Publish or … Publish Anyways

I was reading a fascinating article about the whole industry of scientific journal publishing. Apparently it is quite lucrative for everyone except the researchers who do the actual work. The paper is worth a read and can be found here. In fact, I would humbly suggest that you take the time to read the article in order to appreciate my comments below.

Personally, I would eliminate the money element that is a huge factor in the academic publishing business. Once you eliminate the money, the people who will still hang around will be those who truly want to see proper academic research flourish.

Today, when someone has a paper to publish, they submit it (often online) after filling out a long questionnaire. Then, the waiting begins. And this waiting time can be months to years. And there is no guarantee that the paper will be published. It does make one wonder how so many journals fill their pages when it is so hard for an individual researcher to get published. But let us put that aside for now.

In my new system, when someone has a paper to publish, they upload it to a site called “”. And the moment it is uploaded, it is online. In many ways, this would be just like a blog, but with a much more specific and much higher quality of content.

After uploading, there is an automated analysis of the text to make sure that it has not used inappropriate language or is plagiarized or is missing basic components (like a list of references). At this point, each uploaded paper is posted, added to the table of contents of the site, and is provided with a comment section at the bottom, where a reviewer can comment on the paper and give it a score.

The reviewer is fully identified. When the reviewer signs up, he or she effectively submits their CV, so that you can see who the reviewer is (and not just trust the journal blindly). So if the reviewer is known to be a competitor on the same topic, the author of this paper will be able to submit a challenge with a full explanation to the editing team of the web site. If the complaint is found to be legitimate, that reviewer will be banned from the web site and his comments expunged.

After a period of time, the scores of all of the reviews for this paper are averaged and that is the final score displayed. Further reviews can modify this score, but the initial score will already appear and be searchable (i.e. show me all papers dealing with breast cancer that had a review score of 4.0/5 or greater). Over time, and as more and more papers get published, you will be able to speak of the average score of a particular researcher (assuming he or she has uploaded multiple articles).

What of spam scores ? What of someone who writes. “I hate the font” and gives it a 1 out of 10. First of all, during the registration process, the person must specify (via their CV) their previous academic background. So hopefully, this will leave out non-academic spammers. Also, over time, a list of phrases that represent spam can be identified by software and the entire submission removed. Using regular expressions to look for rude or even swear words would eliminate other inappropriate comments. Finally, when averaging the scores, the top 5% and bottom 5% of scores would be eliminated. So, someone who reverse spams (gives 10/10 to every paper by a given author) will also be eliminated.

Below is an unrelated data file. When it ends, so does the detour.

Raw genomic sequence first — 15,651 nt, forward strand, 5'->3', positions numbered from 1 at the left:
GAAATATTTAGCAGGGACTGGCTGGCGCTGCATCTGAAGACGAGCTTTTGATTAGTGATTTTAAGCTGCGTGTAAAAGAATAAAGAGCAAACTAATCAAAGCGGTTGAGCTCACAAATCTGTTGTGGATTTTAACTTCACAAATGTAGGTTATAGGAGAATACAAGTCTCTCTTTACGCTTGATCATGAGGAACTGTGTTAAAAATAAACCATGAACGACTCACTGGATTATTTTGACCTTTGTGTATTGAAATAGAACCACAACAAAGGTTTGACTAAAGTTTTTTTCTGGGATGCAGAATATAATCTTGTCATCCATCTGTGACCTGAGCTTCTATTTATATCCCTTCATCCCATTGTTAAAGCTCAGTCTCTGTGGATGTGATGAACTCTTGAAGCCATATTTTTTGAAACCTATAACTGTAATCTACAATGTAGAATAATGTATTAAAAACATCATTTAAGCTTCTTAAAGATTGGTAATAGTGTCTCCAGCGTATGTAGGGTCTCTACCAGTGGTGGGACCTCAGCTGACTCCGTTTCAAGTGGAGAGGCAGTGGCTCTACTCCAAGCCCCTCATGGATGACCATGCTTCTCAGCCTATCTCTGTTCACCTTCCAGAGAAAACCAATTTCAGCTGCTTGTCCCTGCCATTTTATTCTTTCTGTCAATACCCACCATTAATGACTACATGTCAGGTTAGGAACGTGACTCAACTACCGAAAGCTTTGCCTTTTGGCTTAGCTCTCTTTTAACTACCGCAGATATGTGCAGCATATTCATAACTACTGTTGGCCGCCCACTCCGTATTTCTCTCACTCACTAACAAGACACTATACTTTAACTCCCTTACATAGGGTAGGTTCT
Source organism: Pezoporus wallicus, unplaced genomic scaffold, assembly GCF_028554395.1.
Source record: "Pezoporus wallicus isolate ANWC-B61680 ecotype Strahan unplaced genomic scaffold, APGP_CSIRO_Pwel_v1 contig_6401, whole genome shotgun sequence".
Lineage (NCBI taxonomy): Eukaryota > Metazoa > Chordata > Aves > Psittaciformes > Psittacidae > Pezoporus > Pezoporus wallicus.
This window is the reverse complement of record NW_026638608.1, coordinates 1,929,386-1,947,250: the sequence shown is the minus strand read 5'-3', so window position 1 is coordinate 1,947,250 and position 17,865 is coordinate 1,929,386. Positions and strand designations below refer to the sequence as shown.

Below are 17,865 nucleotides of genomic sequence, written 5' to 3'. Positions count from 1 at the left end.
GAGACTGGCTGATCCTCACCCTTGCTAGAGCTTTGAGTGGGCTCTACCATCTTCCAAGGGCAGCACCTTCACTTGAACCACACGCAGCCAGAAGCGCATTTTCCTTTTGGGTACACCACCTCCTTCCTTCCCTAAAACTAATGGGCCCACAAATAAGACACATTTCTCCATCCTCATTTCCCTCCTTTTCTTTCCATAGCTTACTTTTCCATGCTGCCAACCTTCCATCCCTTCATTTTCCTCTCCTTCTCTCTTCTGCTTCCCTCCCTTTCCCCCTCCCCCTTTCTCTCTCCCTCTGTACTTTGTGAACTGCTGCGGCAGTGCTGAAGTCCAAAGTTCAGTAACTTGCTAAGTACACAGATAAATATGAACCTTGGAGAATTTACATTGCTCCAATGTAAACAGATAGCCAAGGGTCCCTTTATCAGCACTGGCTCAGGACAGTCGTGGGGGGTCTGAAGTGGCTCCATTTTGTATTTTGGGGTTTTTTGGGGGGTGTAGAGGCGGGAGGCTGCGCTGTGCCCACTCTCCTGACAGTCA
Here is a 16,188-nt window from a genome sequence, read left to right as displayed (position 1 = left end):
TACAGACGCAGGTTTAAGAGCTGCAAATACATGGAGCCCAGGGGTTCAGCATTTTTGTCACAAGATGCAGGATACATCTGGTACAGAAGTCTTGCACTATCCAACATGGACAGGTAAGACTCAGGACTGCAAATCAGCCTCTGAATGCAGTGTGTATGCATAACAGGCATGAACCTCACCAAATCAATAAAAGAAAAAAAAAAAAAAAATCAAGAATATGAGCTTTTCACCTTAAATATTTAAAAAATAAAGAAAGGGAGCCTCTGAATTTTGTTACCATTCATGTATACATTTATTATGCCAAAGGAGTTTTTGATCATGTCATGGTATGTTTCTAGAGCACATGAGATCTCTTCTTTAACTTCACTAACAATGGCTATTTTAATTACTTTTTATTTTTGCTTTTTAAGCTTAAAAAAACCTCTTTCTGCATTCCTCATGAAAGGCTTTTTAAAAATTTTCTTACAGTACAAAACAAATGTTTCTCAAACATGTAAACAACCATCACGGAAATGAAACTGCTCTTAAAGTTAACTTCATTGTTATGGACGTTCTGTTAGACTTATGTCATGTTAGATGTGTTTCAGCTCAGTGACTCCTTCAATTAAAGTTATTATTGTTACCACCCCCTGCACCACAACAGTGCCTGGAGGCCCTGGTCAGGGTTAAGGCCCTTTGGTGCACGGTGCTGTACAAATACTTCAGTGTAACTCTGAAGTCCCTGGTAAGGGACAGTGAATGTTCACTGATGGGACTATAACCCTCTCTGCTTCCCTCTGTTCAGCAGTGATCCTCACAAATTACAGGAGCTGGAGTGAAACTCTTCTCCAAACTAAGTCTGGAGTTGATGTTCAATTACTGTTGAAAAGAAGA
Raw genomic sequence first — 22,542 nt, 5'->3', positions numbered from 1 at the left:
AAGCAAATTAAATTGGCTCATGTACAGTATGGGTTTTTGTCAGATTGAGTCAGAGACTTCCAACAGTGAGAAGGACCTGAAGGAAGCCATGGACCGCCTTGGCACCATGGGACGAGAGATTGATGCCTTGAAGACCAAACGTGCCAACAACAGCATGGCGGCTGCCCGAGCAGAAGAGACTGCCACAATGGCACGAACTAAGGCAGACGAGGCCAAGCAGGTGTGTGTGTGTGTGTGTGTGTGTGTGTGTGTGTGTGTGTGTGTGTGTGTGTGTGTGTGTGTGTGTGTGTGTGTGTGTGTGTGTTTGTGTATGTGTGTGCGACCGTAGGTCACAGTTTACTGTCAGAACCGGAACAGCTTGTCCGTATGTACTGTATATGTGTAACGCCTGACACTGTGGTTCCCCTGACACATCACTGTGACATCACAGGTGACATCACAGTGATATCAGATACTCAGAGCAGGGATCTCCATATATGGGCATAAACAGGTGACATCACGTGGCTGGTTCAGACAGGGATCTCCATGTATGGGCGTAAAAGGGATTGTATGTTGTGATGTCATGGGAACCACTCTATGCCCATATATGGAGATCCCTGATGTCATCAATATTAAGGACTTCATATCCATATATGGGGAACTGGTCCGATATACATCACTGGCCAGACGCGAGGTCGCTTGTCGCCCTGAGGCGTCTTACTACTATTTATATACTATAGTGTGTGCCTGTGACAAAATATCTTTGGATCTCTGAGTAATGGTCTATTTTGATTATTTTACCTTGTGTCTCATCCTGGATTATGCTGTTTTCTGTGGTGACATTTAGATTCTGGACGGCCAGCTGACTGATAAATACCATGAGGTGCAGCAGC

The key to all of this, is that publishing would no longer be a binary process (yes I got published or no I did not). Everyone could publish on and the reviewers, who ideally would reach 1000’s in number over time, would give the papers a truthful score, that would help the public identify the papers of most interest.

All data from the research would have to be submitted as well, in a separate file. It could be a zipped file of all of the excel spreadsheets used. If the data is terabytes in size, then this would have to be solved.

How would the website make money? A commercial interest in microbiology might subscribe to to see any paper that had more than 100 reviews and scored more than 4/5. You could charge a fee to see the actual attached data from the paper. And possibly, you could charge a reasonable fee (50 dollars?) to anyone who submits a paper. This would have the benefit of keeping spammers away. Admittedly, there would not be a lot of money in this, and the initial financial support would need to come from a body like the NIH.

I think this could work and more so, could be game changing. What do you think ?

Thanks for listening

About the Author
Dr. Nahum Kovalski received his bachelor's of science in computer science and his medical degree in Canada. He came to Israel in 1991 and married his wife of 22 years in 1992. He has 3 amazing children and has lived in Jerusalem since making Aliyah. Dr. Kovalski was with TEREM Emergency Medical Services for 21 years until June of 2014, and is now a private consultant on medicine and technology.
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